Should the utilities then spare the neighbor of these transmission, distribution and other charges? If they did, it would be a windfall to the neighbor, who is expecting—and willing—to pay the full retail price for his meter reading.
We argue that this added-value belongs neither to the utility nor to the neighbor. Who invested the money to generate renewable electricity at the point of use, bypassing the expensive transmission and distribution system of the grid? Who displaced 50 kWh of conventional electricity, resulting in less greenhouse gases, less energy insecurity, less local pollution and less displacement of local communities? Who avoided electricity from expensive peaking plants, thereby bringing the average cost of electricity down?For these things, we have the RE-adopters to thank. They created all these added values; they should get the credit for the neighbor’s potential windfall.
2. Let us now consider the actual value of the solar surplus itself. U.S. utilities would value it at roughly the same rate as the average generation price, about half the retail price, the utilities keeping the balance. Yet, utilities themselves pay a range of prices for other types of electricity that they buy. During peak hours, they regularly pay higher than retail for electricity coming from oil- or natural gas-fired plants, not the retail price minus delivery and other charges. Solar surpluses typically occur when the sun is shining brightly high in the sky, when demand for electricity is high and utilities buy electricity from peaking plants at prices higher than the retail price. This peak-hour price is what utilities usually avoid when they are taking surpluses from solar rooftops. If solar surpluses are to be paid the avoided price of electricity, should not solar surpluses be paid higher than retail rates too?
In fact in many countries that implement feed-in-tariffs, solar electricity (and other clean renewables) are bought at higher than retail prices, because their societies value these types of electricity more: they don’t cause health problems, displace communities, poison the environment, warm the globe and change the climate, deplete non-renewable resources, and so on. They also create more jobs, rely on local resources, enhance energy security, ease regional and global tensions around contested oil reserves, and do not cause nuclear proliferation. The debate instead in these countries is: how much higher than the retail price do clean renewables deserve?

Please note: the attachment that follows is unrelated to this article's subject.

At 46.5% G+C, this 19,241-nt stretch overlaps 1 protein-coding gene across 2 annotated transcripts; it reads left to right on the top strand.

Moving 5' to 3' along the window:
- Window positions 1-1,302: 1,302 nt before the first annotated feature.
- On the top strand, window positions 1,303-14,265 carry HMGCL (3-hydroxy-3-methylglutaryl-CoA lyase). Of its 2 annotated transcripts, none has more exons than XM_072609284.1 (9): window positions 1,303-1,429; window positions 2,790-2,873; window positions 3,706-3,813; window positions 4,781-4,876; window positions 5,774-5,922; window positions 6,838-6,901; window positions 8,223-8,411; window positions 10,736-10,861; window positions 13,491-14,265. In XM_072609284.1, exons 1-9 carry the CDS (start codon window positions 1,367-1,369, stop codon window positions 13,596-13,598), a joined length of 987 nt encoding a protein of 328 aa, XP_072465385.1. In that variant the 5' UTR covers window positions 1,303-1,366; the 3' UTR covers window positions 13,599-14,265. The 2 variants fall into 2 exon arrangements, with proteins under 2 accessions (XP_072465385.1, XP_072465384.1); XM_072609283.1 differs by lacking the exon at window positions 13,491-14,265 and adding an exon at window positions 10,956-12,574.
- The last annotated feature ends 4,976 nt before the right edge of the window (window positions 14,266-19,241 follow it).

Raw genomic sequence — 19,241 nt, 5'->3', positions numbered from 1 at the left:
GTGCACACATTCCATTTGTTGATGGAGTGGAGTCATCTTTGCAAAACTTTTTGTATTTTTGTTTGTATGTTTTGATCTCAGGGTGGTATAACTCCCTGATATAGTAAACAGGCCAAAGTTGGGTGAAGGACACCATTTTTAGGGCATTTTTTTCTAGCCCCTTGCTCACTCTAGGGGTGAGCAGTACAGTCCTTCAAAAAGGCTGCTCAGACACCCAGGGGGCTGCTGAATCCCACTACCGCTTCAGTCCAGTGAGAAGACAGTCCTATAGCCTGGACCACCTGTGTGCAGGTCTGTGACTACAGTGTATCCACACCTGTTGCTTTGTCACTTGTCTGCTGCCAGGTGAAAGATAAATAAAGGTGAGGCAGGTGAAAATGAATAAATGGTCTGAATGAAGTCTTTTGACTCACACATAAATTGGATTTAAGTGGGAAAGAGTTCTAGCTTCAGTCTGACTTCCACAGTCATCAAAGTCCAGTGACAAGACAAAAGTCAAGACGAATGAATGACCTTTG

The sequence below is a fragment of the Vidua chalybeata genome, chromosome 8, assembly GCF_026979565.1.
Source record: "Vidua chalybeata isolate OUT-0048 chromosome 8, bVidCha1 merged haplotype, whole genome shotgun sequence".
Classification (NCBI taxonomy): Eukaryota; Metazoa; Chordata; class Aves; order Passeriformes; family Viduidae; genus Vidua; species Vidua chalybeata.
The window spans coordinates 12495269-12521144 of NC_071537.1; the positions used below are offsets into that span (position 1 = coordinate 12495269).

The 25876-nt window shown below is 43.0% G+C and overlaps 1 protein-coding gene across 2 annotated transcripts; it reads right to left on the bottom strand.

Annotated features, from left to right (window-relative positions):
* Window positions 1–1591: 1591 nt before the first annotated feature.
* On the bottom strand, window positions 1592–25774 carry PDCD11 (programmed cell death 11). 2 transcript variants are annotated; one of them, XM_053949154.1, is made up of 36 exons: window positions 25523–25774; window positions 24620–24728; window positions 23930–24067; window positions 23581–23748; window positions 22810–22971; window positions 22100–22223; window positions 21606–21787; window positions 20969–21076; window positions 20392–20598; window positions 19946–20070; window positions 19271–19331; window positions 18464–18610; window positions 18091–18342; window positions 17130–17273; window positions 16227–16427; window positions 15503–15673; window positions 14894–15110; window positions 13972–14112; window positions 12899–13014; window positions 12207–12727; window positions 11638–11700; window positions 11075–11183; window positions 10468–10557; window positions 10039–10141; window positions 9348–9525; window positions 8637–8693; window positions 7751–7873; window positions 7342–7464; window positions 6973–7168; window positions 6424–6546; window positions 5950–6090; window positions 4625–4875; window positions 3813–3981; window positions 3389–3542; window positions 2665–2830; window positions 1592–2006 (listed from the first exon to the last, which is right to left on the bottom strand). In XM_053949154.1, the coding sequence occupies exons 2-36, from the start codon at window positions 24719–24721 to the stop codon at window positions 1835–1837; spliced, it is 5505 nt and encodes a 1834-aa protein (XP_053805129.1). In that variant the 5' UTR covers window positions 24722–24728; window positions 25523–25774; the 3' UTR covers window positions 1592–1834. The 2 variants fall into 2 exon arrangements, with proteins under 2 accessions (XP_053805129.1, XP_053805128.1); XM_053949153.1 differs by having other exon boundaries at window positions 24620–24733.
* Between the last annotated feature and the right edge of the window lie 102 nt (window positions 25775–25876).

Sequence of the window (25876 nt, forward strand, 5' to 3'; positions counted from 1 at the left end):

Thus, parity pricing for renewables is already the middle ground between, on one hand, those who believe they should be valued higher than retail as most feed-in-tariff implementations do and, on the other hand, those who think they should be priced lower than retail as many utilities insist. Anti-net metering lobbyists do not want a compromise. They want their unreasonably extreme position to prevail. To make this happen, they have been calling parity pricing a “subsidy” for renewables. We have already explained earlier why this is not a subsidy at all: crediting the net-metered customer the full retail price for his surplus is no different from crediting a customer at a grocery checkout counter the full retail price for an item he is returning, knowing that the next customer on the line is willing to pay for it, also at the full retail price.